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Baby and Child First Aid

Questions and answers about giving first aid to a baby who is unresponsive and not breathing

Here are some questions people often ask. If you have a question that isn’t answered here, please feel free to email us at firstaid@redcross.org.uk or use this form.

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How can I check for a response from the baby?

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Call the baby’s name and tap their foot. If they do not move or respond to you, treat them as an unresponsive baby.

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Q

Why is it important that I check for breathing on an unresponsive baby?

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It’s vital to check for breathing because this will indicate how you should help the baby. How you help an unresponsive baby who is breathing is very different to how you help an unresponsive baby who is not breathing.

Learn how to treat a baby who is unresponsive and breathing.

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Q

How hard should I blow during rescue breaths?

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You should blow gently until you see the baby’s chest rise.

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Q

How long should I do chest compressions and rescue breaths for?

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You should keep going until help arrives or the baby starts to breathe.

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Q

Do I have to give rescue breaths?

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Ideally you should deliver rescue breaths if you are able and willing as this increases the chance of a successful outcome for the baby. However, if you can’t give rescue breaths for any reason, just give chest compressions.

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Q

If I press too hard during chest compressions, could I break my baby’s ribs?

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The rib cage of a baby is very flexible, so the risk of breaking their ribs by giving chest compressions is actually very small. However, it is important to remember that ultimately the point of doing chest compressions is to keep the baby alive. Without chest compressions and rescue breaths before the ambulance arrives, their chances of survival are much lower.

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Q

What if I’m on my own and my baby is unresponsive and not breathing?

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It’s best to top up the level of oxygen in your baby before calling 999. So if you are on your own, do rescue breaths and chest compressions for one minute and then call 999. Then continue rescue breaths and chest compressions until help arrives. Obviously, if someone else is with you, they should call 999 immediately.

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Q

What should I say on the phone to the emergency services?

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Call the emergency services as soon as possible and they will prompt you with questions. In this case, it is important to tell them that the baby is unresponsive and not breathing. The more information you can give the ambulance controller about the baby the better as it will help them prioritise your call.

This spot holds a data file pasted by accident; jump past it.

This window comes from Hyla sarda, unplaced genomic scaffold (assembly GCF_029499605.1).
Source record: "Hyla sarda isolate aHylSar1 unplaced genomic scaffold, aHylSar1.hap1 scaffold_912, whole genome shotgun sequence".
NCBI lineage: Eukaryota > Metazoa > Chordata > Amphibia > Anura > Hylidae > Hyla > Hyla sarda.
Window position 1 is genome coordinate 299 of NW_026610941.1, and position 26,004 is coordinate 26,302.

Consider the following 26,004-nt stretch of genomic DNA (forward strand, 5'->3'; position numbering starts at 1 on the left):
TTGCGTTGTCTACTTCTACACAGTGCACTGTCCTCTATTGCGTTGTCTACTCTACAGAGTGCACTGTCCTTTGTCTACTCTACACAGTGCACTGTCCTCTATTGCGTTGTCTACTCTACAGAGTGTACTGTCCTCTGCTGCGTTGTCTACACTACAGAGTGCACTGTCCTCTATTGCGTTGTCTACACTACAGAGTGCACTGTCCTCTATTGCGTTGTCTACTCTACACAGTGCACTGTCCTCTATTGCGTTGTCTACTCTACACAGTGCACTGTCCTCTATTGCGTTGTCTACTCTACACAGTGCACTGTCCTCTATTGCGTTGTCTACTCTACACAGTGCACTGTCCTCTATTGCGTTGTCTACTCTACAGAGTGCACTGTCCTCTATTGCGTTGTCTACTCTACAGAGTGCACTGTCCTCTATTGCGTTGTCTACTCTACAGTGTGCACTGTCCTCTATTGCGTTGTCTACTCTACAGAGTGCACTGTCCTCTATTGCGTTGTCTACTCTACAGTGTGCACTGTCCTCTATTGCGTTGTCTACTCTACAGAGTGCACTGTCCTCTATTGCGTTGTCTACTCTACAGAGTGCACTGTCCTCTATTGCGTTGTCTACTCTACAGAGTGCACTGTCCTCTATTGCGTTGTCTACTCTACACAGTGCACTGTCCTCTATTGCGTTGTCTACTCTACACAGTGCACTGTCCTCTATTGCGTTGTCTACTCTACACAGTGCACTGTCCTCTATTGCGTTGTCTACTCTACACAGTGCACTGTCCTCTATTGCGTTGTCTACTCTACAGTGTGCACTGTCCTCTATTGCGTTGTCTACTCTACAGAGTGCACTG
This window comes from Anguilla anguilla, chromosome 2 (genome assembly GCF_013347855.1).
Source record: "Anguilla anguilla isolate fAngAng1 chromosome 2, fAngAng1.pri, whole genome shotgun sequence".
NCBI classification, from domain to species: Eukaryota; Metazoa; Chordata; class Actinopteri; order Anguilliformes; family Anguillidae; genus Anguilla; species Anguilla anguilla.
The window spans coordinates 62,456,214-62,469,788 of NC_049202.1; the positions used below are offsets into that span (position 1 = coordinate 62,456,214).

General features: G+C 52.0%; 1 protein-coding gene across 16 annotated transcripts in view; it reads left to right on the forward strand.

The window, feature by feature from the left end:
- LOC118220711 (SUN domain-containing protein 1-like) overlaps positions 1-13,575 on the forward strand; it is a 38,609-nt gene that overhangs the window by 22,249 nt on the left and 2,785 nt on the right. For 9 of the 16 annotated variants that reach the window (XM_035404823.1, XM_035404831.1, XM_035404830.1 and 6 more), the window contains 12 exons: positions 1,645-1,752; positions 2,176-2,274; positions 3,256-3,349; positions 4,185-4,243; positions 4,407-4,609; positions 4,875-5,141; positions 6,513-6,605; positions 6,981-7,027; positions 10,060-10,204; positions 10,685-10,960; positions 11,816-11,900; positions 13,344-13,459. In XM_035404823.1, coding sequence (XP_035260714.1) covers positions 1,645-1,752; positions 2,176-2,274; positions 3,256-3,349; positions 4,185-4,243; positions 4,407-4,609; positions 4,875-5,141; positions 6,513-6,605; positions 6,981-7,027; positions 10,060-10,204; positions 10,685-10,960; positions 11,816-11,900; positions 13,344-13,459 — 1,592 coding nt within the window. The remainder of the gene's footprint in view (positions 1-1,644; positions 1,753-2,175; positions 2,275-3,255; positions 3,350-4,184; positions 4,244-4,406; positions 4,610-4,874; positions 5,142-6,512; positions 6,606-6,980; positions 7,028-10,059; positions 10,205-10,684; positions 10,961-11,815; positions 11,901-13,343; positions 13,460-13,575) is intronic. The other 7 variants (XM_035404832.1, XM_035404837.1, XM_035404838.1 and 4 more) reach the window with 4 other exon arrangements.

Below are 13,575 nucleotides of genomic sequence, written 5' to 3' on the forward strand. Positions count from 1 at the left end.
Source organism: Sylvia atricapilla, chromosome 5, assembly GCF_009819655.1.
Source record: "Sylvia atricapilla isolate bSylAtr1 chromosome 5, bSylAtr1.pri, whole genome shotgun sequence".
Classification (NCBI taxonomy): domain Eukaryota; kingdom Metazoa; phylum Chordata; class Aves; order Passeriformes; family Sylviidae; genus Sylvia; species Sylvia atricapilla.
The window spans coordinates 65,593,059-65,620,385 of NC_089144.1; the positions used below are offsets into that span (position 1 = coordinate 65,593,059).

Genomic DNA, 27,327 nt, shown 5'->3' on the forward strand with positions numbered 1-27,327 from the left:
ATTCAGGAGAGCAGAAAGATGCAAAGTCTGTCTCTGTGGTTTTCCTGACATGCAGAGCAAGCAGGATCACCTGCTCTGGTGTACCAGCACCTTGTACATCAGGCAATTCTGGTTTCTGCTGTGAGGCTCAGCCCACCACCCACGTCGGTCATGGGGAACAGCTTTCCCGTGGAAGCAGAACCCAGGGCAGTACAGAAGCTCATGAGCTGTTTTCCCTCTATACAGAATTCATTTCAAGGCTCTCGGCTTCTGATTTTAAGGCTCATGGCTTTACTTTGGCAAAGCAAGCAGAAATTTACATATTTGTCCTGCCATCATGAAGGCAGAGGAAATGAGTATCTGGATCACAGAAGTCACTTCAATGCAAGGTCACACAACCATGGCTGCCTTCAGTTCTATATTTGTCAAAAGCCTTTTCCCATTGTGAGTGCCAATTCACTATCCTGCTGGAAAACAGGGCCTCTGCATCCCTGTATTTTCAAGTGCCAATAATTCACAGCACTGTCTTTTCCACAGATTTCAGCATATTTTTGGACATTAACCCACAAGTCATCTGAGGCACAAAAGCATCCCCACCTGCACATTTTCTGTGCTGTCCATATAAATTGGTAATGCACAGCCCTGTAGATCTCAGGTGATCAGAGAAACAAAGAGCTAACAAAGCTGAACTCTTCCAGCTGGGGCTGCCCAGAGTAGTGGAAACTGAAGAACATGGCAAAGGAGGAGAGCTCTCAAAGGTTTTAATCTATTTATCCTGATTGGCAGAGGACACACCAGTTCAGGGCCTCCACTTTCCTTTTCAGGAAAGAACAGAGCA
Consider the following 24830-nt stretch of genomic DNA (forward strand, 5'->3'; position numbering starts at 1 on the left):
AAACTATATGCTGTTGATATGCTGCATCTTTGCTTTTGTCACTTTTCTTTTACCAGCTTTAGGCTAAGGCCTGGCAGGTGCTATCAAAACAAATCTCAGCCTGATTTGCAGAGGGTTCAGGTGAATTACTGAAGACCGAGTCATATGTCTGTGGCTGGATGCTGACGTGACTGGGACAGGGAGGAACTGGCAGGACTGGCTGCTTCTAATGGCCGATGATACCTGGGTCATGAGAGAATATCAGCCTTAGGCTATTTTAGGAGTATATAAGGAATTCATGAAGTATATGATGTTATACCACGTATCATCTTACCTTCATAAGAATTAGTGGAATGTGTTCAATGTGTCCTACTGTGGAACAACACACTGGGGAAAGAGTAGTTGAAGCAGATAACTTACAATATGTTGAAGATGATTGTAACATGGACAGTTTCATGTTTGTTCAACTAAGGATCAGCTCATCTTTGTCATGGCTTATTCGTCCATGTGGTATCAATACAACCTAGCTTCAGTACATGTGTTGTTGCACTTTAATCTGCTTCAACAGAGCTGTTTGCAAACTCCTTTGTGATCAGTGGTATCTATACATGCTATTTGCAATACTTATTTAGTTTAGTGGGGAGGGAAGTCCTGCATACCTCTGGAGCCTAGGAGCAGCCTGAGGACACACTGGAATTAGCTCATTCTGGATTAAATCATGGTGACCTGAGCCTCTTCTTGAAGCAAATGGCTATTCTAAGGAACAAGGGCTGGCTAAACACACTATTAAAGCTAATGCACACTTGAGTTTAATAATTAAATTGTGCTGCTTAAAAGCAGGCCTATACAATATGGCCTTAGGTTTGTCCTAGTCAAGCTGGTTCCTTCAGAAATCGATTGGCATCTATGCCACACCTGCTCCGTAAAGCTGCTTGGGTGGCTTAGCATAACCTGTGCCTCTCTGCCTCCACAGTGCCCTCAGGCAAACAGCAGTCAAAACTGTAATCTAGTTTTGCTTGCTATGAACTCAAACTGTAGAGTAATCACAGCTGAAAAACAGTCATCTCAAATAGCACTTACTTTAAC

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Q

Will I see an immediate response to my chest compressions and rescue breaths?

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Many people think they will see an immediate response to chest compressions and rescue breaths. However, often you will not see any change at all in the baby’s condition, but your actions may still be having a beneficial effect.

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Q

Will giving rescue breaths and chest compressions bring the baby back to life?

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The aim of rescue breaths and chest compressions is to give the baby the best chance of survival by acting as their heart and lungs, buying vital time until the ambulance service arrives. The chance of restarting their heart by rescue breaths and chest compressions alone is slim.

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Q

What if I make a mistake and deliver rescue breaths and chest compressions but the baby is actually still breathing?

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It’s not ideal but don’t worry – there’s no evidence to suggest you will smother them or cause any serious damage. You should stop delivering rescue breaths and chest compressions as soon as you realise they are still breathing. 

Find out more about how to help a baby who is unresponsive and breathing.

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Q

What is CPR?

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CPR is the term used to describe the combination of chest compressions and rescue breaths. It is short for cardiopulmonary resuscitation.

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How do I help a child who is unresponsive and not breathing?

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